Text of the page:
My wife has always had a loud snore. Other than the snoring, I recently caught her not breathing in her sleep. This freaked me out that I started researching, ‘what is the best position to sleep with sleep apnea?’
Several studies show that sleeping on your side is the best position for sleep apnea and snoring. When the body is in this position, the airways are stable and less prone to collapse and restricting airflow. Sleeping on your back causes the upper airway to drop and crowd the airway, worsening sleep apnea symptoms.
Let’s look at how these positions affect your airways and help improve sleep apnea. We’ll rate these positions from best to worst.
What is the best position for sleeping with sleep apnea?
Breathing when you are vertically upright and lying down isn’t the same. When you are on your feet (standing or seated), your airway points downwards and unrestricted, allowing for effortless breathing.
When you are lying horizontally, you create different breathing conditions.
When you sleep, your muscles relax and, with the help of gravity, constrict your airway. As you breathe in and out, the relaxed tissue vibrates, causing loud snoring.
If the throat muscles relax further, you can develop Sleep Apnea because a complete airway block will stop your breathing. This will force you to awaken and choke to start breathing again. You might not realize you’ve woken up.
The sleep episodes are known as arousals and are similar to someone shaking you to wake up. These arousals cause your sleep to get fragmented and be non-restorative. In the end, you suffer from daytime sleepiness.
Below are side sleeping options for sleep apnea sufferers.
Sleeping on your left side is the best position if you have sleep apnea. It helps alleviate problems like gastroesophageal reflux disease and insomnia, which negatively contribute to sleep apnea. Sleeping on your left side is recommended since it improves your blood flow and reduces resistance when breathing.
If you want to turn into a left-side sleeper, you should find a firm pillow to support your back and neck. However, if you have congestive heart failure, you should consult with your doctor before making this your sleeping position. It can cause some discomfort and add unnecessary stress to your already strained heart.
Right side sleeping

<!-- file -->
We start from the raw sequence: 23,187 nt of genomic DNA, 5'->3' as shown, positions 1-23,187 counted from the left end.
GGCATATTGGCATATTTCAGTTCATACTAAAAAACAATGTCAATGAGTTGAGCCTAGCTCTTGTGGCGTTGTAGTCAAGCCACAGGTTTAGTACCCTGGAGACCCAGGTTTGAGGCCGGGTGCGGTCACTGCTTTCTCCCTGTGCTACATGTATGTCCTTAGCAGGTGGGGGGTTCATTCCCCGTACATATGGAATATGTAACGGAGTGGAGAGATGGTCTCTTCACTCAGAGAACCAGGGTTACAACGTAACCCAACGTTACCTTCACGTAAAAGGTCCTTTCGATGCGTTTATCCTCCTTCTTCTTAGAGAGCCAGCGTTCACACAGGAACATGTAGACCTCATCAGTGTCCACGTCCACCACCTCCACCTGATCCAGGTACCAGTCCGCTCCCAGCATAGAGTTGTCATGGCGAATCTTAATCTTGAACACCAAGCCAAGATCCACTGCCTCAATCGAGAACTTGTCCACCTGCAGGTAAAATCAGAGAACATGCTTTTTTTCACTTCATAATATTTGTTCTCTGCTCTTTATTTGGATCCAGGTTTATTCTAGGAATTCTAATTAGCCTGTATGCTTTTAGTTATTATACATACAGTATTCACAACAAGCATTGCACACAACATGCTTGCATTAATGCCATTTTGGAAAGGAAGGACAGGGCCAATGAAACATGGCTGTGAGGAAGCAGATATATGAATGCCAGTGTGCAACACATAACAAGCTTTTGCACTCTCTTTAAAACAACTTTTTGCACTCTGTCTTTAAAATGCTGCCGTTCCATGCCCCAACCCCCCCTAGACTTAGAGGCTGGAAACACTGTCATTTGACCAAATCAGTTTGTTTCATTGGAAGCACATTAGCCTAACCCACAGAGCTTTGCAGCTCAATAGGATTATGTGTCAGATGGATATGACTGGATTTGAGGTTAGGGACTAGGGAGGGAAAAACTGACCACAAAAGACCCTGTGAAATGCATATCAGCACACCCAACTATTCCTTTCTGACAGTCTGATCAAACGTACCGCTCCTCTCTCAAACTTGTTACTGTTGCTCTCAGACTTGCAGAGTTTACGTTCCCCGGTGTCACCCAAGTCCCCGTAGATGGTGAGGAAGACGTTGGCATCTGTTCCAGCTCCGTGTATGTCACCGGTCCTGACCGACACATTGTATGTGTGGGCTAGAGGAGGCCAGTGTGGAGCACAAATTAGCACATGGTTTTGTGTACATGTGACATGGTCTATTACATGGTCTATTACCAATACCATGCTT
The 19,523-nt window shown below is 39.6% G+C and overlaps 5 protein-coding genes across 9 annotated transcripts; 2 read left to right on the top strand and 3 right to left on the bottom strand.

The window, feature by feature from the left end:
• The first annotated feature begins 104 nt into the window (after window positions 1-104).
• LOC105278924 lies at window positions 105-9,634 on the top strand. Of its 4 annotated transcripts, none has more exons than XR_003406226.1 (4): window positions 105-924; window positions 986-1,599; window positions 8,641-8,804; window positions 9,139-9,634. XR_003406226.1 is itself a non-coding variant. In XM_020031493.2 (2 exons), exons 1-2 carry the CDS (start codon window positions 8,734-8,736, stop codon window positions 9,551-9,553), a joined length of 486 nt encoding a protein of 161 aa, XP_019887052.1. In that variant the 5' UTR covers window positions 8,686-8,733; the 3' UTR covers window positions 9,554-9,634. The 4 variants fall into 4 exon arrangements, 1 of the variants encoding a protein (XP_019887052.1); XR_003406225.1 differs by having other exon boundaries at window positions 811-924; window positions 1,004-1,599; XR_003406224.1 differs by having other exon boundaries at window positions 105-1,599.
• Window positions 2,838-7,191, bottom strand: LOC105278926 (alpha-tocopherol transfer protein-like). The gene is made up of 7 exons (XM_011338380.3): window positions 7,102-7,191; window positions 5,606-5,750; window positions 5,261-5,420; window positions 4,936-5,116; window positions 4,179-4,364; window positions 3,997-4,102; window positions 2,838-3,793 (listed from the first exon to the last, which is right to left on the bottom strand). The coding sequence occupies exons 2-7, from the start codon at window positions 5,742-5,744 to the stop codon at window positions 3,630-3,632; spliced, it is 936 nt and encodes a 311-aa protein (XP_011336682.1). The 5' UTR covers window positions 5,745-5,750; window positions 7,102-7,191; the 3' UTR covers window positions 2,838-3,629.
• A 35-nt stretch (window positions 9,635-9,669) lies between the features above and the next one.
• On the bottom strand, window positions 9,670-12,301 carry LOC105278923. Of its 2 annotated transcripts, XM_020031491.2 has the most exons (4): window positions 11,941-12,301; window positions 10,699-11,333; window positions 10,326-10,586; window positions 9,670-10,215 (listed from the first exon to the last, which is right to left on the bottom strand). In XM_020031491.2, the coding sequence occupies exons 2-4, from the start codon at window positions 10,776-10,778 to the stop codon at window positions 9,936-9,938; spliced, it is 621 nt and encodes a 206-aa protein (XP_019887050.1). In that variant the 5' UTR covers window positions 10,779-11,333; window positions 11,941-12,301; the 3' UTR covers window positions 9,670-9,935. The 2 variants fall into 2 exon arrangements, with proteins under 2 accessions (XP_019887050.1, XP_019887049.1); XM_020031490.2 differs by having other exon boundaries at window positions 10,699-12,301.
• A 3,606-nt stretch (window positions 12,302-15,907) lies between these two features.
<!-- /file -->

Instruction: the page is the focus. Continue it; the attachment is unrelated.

Like left-side sleeping, right-side sleeping improves blood flow, breathing and prevents snoring.
According to a medical study, right-side sleeping can worsen reflux symptoms because it relaxes your lower esophageal sphincter. If you suffer from acid reflux, you should consult your doctor before making this your go-to sleeping position.
The right side sleeping position has multiple variants, including the fetal position. This is the most favored sleeping position in the US. It doesn’t aggravate sleep apnea, but it might create other problems with your back or neck as you get older.
If you love the fetal position, you should consider stretching once in a while. Alternatively, you can put a pillow between your knees to improve comfort and provide good neck and back support. With the additions, the fetal position may be the most pleasant for sleep apnea.
Stomach sleeping works with gravity as it pulls the soft throat tissue and the tongue forward, which prevents airway obstructions and reduces the chances of snoring.
This is not the worst position for a person with sleep apnea, but often, stomach sleepers bury their faces too far into their pillows or allow their pillows to cover a large part of their mouth, which can work inhibit good breathing and cause sleep apnea.
Stomach sleeping might put unnecessary stress on your neck, which leads to multiple health issues and feelings of tiredness. If you opt to sleep on your stomach, ensure you assume the right posture and decide how to place your pillow.
Supine (Back) Sleeping
Supine sleeping isn’t recommended for sleep apnea sufferers. It is twice as likely to make you snore and experience sleep apnea.